Diplomacy & defense
Blocked streets, a relocated film premiere and traffic chaos. Prime Minister Benjamin Netanyahu’s visit to Berlin, which began Monday evening, has brought disarray to the German capital currently also hosting the prestigious 66th Berlin Film Festival.
Netanyahu, who will meet Tuesday with Chancellor Angela Merkel as part of the annual government-to-government consultations, chose to spend the night ahead of the meeting at the Waldorf Astoria hotel, located in the western part of the city center, thus causing a two-day-long closure of one of the city’s main intersections and interrupting at least 17 bus lines.
The decision also caused disruptions to the Berlinale: the premiere of the film “Maggie's Plan,” starring Oscar-winning actress Julianne Moore, which was originally scheduled to take place Monday evening at the Zoo Palast – located just in front of the Waldorf – but had to be relocated to another venue.
The visit of the Israeli prime minister has triggered the highest alert level, reserved only for visits of the American president, the Pope and the British Queen. This includes blocked roads, snipers on the roofs of nearby houses, thousands of police officers and motorcades of about 80 vehicles including motorcycles and police cars.
However, never before did a state visit require the closing of such a major traffic junction. Most state officials visiting Berlin prefer to stay at the Intercontinental Hotel, located nearby but on a more easily-confined street. This was the temporary home of Israeli President Reuven Rivlin and Chairman of the Knesset Yuli Edelstein when they visited Berlin last year.
During his last trip to Germany in late October, Netanyahu stayed the Sheraton hotel, also in the area. His office did not explain why this time different accommodations were chosen.
The German daily Tagesspiegel dubbed the security arrangements “40 hours of a state of emergency,” while Berlin's public transport company warned of “major implications.”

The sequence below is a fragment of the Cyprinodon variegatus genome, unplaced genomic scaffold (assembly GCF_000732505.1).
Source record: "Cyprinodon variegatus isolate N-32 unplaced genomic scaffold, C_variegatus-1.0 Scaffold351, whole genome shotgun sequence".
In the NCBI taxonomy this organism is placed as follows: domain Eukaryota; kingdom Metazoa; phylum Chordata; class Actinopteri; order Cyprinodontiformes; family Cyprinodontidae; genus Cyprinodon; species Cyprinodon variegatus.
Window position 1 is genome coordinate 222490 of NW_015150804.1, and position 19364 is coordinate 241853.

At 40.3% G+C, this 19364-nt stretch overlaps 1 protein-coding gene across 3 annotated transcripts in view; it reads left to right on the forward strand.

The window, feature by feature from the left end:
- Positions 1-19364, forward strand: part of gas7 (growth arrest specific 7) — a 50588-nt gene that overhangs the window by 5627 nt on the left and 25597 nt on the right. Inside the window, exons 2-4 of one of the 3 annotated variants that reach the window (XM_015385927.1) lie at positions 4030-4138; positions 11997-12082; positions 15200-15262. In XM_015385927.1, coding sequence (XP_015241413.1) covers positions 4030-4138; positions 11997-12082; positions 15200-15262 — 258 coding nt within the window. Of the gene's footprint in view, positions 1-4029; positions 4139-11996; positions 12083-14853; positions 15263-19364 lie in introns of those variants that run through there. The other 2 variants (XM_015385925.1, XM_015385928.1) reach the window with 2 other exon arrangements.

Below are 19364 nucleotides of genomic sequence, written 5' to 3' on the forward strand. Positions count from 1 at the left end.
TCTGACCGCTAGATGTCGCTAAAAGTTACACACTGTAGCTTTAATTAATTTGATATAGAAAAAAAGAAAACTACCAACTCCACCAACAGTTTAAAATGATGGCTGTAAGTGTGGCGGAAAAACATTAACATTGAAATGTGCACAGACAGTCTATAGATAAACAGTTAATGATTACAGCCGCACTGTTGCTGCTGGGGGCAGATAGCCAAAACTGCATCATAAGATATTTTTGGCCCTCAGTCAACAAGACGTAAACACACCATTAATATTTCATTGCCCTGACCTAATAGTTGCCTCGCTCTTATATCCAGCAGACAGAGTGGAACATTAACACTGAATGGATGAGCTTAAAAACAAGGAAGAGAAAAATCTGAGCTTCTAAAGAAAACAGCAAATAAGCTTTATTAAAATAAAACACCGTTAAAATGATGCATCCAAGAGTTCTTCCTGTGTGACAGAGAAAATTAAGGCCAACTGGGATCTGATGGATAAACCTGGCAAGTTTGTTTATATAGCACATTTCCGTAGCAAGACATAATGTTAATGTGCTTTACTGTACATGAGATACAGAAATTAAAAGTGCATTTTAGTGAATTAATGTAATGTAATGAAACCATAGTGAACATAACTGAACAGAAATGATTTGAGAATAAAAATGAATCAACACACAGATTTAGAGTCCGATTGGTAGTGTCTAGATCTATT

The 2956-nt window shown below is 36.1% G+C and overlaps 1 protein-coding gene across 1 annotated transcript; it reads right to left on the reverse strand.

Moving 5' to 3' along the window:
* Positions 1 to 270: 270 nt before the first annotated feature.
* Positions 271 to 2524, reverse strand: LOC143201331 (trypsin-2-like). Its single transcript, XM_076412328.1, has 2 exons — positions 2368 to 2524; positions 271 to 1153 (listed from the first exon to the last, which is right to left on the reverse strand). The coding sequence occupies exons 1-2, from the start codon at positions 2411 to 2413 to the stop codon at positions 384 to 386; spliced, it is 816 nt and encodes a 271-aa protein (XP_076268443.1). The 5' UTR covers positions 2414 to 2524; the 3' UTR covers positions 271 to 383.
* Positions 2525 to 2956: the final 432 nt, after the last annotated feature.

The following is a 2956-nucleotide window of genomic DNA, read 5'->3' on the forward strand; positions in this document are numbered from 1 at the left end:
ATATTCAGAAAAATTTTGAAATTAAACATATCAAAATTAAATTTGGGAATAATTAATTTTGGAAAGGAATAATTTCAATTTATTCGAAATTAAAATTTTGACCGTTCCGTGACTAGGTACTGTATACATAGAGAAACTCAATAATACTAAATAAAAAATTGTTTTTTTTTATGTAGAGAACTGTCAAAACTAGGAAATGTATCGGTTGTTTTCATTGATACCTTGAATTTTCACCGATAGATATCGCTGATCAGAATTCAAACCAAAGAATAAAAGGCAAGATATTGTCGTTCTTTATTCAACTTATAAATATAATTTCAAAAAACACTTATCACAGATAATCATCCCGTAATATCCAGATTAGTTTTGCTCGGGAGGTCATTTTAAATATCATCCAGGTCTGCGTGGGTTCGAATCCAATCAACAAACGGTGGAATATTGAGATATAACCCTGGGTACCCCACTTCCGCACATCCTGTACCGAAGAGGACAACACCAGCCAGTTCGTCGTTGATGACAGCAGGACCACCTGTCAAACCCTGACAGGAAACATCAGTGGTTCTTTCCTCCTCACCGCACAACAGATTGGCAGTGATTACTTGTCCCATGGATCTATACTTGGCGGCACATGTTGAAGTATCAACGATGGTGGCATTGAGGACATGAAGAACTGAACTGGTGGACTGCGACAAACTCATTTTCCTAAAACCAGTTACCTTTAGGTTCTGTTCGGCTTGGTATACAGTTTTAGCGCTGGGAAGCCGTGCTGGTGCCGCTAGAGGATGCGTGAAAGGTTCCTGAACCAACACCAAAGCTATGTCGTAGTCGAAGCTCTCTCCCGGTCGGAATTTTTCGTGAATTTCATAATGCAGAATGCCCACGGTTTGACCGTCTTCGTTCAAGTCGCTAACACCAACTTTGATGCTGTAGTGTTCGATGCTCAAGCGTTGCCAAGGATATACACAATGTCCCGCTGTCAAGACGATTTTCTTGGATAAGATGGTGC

The city's residents also did not hide their resentment.: “This is outrageous!” read a talkback on the Tagesspiegel article. “Simply unbelievable inconsideration... No state visit justifies such restrictions.” Another commenter noted: “The Berlinale is a major event, the Netanyahu visit is certainly not.”
The sixth German-Israeli government consultations were originally planned to take place in early October 2015, but they were postponed at the last minute due to the escalation of violence in Israel. Netanyahu is now accompanied by several ministers from his cabinet, who will meet with their counterparts for talks concerning security, energy, science, culture, social issues and health.
Ahead of the meeting, Chancellor Merkel speculated that Israel's settlement policy and the Iran nuclear deal will likely be major points for discussion. “There are points where we disagree, also in the assessment of whether the Iranian nuclear deal is helpful or not,” she said in her video podcast on Saturday.
“We have no illusions regarding the question of Iranian politics,” she stressed but added that since a decision have been made, there's a need to discuss the monitoring of its implementation.
Also regarding the Israeli-Palestinian peace process there are question marks, said Merkel, mentioning the continuous construction of settlements and the lack of progress towards a two-state solution. “These questions need to be discussed openly,” she added.
Polina Garaev is the i24news correspondent in Germany.